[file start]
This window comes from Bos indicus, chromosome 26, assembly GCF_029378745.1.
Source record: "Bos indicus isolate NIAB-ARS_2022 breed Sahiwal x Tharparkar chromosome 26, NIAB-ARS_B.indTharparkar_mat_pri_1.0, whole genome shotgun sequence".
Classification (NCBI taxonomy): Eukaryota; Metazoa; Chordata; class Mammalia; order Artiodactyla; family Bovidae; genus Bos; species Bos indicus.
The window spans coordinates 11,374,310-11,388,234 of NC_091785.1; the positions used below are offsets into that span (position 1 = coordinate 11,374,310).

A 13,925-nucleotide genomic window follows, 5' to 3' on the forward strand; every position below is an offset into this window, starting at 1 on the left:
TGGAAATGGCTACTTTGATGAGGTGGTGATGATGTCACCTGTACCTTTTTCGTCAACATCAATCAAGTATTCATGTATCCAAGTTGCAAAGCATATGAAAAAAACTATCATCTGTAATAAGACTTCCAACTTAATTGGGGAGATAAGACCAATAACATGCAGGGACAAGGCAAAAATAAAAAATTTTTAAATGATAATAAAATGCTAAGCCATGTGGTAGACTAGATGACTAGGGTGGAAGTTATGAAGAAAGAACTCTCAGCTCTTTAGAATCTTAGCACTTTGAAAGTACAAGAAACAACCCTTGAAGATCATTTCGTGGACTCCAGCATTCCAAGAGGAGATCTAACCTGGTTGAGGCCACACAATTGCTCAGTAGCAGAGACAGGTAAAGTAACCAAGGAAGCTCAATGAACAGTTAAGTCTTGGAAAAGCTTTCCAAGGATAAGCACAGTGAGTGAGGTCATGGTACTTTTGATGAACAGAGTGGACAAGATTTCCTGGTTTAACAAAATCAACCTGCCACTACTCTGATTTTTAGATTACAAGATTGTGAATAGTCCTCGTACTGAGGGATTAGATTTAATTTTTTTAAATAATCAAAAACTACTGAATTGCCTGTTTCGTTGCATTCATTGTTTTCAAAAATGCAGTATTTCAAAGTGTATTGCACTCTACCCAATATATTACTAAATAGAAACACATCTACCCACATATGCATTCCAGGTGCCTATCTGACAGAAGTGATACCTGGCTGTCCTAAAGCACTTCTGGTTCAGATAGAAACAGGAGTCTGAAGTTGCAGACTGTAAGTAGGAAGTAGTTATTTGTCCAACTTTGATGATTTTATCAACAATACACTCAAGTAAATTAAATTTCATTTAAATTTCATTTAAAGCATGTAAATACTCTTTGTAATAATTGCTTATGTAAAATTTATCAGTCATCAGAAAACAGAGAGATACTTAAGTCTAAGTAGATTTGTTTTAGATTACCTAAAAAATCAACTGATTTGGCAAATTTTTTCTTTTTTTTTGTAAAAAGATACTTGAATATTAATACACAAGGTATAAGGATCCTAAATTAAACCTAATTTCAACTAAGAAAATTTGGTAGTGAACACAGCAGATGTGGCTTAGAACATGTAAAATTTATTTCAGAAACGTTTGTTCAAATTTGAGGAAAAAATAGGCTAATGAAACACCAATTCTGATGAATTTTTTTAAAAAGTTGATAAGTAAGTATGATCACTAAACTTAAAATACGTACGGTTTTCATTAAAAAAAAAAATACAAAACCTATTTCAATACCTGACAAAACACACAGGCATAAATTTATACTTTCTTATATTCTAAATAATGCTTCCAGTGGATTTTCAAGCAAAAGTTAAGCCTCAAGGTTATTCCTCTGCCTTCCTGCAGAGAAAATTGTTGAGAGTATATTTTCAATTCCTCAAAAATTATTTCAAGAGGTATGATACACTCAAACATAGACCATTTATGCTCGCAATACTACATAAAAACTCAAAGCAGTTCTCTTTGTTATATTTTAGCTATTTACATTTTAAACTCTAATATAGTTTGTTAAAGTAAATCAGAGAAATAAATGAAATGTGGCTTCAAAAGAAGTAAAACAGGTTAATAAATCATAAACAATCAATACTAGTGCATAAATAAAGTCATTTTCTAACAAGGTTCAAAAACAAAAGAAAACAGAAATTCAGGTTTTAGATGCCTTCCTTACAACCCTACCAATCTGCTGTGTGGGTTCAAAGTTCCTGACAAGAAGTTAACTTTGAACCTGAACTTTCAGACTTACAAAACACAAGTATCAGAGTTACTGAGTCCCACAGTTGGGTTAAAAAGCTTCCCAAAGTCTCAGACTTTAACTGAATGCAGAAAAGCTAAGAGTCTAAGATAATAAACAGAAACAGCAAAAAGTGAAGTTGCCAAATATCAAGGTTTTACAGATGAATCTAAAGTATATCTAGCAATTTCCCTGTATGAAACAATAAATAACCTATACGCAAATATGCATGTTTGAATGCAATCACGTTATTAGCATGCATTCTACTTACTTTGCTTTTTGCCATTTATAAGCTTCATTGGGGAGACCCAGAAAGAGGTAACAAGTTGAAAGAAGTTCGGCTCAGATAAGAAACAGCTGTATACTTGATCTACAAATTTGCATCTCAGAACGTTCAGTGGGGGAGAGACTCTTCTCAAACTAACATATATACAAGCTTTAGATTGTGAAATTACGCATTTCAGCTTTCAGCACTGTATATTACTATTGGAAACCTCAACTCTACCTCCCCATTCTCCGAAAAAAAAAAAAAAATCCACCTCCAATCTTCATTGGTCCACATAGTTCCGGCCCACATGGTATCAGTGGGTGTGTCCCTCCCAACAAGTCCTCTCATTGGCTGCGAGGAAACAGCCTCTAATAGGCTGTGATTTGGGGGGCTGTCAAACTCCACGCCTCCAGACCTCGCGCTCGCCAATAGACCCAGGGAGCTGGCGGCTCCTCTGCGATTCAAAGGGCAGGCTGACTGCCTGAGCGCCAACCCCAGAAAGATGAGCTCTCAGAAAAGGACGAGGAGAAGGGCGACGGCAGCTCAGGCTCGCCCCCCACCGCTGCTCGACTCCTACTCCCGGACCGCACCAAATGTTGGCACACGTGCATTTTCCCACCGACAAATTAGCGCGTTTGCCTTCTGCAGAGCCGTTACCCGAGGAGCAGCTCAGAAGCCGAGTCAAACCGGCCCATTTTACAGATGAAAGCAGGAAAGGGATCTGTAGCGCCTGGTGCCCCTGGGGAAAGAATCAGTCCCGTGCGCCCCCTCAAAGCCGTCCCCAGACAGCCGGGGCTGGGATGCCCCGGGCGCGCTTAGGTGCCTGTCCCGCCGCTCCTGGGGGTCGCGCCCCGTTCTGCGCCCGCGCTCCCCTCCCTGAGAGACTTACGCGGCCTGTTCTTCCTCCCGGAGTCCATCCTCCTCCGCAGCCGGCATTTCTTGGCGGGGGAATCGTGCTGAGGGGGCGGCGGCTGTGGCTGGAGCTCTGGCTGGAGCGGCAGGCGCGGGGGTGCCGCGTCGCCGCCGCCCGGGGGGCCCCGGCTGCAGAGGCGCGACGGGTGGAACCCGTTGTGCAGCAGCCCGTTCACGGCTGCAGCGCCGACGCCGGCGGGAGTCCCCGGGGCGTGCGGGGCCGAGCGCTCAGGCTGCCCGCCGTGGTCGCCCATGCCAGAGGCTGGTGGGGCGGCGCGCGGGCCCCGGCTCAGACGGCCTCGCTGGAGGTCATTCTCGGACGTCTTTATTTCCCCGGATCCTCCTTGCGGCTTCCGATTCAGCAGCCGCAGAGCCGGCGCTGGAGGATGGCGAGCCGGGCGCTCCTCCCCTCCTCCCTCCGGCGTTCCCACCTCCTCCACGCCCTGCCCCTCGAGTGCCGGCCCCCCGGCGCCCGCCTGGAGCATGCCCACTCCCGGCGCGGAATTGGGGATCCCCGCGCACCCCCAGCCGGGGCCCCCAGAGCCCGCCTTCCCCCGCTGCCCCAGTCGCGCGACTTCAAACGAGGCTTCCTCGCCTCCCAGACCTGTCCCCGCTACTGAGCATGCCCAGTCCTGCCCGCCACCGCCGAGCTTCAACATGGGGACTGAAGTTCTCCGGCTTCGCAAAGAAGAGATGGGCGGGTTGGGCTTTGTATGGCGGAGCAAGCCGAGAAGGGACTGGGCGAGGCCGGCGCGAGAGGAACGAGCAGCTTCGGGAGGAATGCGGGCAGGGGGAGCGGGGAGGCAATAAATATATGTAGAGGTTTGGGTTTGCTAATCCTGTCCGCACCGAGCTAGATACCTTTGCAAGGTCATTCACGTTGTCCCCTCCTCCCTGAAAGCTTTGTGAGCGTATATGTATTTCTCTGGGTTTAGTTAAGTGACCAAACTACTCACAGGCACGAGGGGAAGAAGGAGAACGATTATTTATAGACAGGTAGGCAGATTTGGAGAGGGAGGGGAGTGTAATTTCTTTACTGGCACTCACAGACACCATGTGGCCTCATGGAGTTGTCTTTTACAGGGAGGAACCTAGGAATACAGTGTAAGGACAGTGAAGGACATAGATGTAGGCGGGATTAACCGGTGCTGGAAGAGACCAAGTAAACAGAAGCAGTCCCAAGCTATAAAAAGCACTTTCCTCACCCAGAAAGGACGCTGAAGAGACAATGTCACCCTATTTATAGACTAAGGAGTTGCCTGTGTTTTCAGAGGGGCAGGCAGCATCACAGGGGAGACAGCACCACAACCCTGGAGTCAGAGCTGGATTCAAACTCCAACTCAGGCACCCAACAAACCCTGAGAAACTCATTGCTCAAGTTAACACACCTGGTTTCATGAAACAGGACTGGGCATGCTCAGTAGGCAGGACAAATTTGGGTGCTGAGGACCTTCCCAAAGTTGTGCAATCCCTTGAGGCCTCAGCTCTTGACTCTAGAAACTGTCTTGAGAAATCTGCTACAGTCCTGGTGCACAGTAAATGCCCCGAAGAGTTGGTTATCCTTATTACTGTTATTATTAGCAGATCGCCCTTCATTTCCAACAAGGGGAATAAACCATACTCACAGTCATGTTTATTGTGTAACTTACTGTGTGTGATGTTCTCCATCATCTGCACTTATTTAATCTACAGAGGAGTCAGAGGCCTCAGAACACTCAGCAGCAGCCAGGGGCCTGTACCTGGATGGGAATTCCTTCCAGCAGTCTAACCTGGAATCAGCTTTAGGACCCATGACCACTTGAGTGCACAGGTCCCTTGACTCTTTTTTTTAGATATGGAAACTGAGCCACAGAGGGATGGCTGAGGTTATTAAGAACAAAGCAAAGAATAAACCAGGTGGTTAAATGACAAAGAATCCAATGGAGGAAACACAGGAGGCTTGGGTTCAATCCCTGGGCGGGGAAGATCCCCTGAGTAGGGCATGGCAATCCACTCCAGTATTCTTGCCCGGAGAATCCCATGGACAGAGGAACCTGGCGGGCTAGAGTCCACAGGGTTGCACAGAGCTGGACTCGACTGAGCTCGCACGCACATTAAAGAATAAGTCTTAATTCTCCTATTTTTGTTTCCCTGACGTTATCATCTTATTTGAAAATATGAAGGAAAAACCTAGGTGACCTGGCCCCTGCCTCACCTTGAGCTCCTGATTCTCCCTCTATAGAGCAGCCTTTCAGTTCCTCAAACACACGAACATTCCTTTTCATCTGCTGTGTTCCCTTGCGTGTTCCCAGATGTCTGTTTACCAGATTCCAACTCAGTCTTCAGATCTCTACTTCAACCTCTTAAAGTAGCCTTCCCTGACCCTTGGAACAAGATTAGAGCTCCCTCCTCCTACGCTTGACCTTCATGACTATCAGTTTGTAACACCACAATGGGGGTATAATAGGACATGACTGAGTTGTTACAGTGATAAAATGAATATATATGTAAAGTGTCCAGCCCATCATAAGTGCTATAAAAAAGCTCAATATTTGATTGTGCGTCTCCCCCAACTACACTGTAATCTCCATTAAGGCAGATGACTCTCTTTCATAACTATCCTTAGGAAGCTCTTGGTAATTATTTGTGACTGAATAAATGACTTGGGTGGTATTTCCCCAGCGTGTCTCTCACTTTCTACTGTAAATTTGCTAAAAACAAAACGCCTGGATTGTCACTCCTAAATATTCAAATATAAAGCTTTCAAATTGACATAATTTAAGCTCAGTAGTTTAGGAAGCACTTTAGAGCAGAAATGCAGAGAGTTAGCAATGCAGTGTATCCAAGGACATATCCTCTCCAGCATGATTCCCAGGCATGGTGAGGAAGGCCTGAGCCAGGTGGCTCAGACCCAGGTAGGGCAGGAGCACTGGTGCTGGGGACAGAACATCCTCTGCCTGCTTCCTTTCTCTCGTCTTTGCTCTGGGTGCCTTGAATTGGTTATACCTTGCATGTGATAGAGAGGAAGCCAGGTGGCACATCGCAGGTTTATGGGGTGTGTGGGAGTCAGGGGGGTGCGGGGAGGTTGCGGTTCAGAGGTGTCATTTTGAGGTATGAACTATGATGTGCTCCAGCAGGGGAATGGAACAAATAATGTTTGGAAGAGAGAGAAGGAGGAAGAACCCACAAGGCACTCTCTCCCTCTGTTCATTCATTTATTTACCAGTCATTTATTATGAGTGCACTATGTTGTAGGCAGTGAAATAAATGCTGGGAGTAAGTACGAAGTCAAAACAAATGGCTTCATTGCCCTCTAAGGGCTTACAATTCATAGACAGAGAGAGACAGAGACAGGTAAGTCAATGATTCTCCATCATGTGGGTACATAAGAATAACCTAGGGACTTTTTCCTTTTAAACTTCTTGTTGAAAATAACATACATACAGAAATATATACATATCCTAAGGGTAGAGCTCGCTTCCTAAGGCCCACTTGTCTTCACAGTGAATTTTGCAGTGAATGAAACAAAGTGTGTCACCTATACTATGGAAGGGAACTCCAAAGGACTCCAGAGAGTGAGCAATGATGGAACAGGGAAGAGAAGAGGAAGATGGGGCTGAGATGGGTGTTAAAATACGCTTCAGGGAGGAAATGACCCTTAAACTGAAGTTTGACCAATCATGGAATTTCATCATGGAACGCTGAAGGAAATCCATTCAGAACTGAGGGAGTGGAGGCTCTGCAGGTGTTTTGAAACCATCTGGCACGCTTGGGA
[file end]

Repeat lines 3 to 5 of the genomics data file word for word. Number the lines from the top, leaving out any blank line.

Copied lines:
Classification (NCBI taxonomy): Eukaryota; Metazoa; Chordata; class Mammalia; order Artiodactyla; family Bovidae; genus Bos; species Bos indicus.
The window spans coordinates 11,374,310-11,388,234 of NC_091785.1; the positions used below are offsets into that span (position 1 = coordinate 11,374,310).

A 13,925-nucleotide genomic window follows, 5' to 3' on the forward strand; every position below is an offset into this window, starting at 1 on the left: